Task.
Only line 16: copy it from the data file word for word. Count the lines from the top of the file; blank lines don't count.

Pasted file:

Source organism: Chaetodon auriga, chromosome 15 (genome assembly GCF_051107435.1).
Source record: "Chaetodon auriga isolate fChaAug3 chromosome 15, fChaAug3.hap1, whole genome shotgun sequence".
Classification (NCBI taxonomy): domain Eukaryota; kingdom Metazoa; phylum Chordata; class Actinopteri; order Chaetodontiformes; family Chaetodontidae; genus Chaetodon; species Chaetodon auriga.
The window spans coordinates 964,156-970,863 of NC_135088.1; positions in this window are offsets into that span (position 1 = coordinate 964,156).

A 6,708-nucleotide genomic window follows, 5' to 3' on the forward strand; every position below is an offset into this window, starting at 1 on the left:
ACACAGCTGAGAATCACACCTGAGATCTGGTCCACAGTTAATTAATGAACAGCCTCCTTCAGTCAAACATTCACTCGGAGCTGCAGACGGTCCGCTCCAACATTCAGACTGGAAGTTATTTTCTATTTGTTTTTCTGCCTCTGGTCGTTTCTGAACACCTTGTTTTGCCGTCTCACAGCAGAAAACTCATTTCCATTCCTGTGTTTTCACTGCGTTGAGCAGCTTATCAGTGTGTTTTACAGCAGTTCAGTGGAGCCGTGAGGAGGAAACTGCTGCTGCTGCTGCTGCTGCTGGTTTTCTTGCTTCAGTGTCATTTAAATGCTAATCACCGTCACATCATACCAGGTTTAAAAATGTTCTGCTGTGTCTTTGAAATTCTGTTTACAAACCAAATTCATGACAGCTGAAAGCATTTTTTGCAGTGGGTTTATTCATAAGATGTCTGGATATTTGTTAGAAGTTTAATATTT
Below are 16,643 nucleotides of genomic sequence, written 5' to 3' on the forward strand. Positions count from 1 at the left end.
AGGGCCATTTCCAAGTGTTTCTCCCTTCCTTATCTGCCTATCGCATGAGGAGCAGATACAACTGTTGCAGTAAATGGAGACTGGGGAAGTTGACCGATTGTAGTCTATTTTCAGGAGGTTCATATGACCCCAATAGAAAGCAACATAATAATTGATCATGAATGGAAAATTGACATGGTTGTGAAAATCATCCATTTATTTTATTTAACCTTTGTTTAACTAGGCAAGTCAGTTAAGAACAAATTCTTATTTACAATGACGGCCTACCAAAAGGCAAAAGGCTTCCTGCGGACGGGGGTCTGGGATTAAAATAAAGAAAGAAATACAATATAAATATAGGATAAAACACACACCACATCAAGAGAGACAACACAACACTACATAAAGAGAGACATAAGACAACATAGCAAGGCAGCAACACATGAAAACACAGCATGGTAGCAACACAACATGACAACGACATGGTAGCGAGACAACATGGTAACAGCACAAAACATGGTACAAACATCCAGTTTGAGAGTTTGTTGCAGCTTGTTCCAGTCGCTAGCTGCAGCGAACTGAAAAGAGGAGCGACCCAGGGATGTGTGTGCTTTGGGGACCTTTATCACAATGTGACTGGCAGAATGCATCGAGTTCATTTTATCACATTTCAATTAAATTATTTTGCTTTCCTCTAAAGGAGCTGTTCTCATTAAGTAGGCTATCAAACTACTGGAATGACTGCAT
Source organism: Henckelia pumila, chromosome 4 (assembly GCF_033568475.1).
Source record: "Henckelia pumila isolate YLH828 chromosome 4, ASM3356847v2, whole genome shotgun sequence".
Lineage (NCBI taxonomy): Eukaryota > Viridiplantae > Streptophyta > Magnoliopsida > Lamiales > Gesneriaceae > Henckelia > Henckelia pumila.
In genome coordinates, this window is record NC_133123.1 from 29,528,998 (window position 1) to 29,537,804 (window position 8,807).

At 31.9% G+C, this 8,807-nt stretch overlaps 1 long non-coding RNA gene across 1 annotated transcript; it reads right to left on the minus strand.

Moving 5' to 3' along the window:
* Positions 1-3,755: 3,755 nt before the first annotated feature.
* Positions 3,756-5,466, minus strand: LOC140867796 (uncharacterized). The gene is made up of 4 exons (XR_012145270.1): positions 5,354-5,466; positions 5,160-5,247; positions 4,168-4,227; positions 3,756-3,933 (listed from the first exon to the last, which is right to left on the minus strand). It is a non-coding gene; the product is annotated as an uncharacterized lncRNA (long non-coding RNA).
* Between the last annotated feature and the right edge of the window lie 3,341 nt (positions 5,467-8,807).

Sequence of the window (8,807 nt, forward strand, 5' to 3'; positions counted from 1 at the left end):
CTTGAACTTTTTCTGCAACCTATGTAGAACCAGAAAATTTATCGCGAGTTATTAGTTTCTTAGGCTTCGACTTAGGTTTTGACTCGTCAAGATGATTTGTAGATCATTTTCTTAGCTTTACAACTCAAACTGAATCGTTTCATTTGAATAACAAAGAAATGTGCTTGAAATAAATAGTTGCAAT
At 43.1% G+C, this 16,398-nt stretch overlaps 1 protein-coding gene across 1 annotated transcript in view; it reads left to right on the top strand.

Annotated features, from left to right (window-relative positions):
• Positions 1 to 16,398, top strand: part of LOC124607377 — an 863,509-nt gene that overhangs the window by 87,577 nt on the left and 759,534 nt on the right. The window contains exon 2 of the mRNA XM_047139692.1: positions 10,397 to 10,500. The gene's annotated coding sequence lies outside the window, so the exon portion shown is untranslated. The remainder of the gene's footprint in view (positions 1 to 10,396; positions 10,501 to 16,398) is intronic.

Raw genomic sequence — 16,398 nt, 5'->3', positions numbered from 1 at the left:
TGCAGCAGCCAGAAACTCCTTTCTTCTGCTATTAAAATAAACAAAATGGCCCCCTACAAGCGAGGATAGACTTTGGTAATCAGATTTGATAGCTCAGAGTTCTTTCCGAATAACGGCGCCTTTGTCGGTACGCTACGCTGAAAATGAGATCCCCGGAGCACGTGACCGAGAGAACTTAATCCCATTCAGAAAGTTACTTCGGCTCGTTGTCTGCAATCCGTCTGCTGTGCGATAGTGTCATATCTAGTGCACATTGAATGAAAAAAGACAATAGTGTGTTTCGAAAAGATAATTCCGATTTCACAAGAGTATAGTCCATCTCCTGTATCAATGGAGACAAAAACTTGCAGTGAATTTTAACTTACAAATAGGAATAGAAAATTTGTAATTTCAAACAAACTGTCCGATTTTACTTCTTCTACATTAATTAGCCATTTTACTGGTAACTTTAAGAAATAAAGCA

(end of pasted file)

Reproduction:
* Positions 3,756-5,466, minus strand: LOC140867796 (uncharacterized). The gene is made up of 4 exons (XR_012145270.1): positions 5,354-5,466; positions 5,160-5,247; positions 4,168-4,227; positions 3,756-3,933 (listed from the first exon to the last, which is right to left on the minus strand). It is a non-coding gene; the product is annotated as an uncharacterized lncRNA (long non-coding RNA).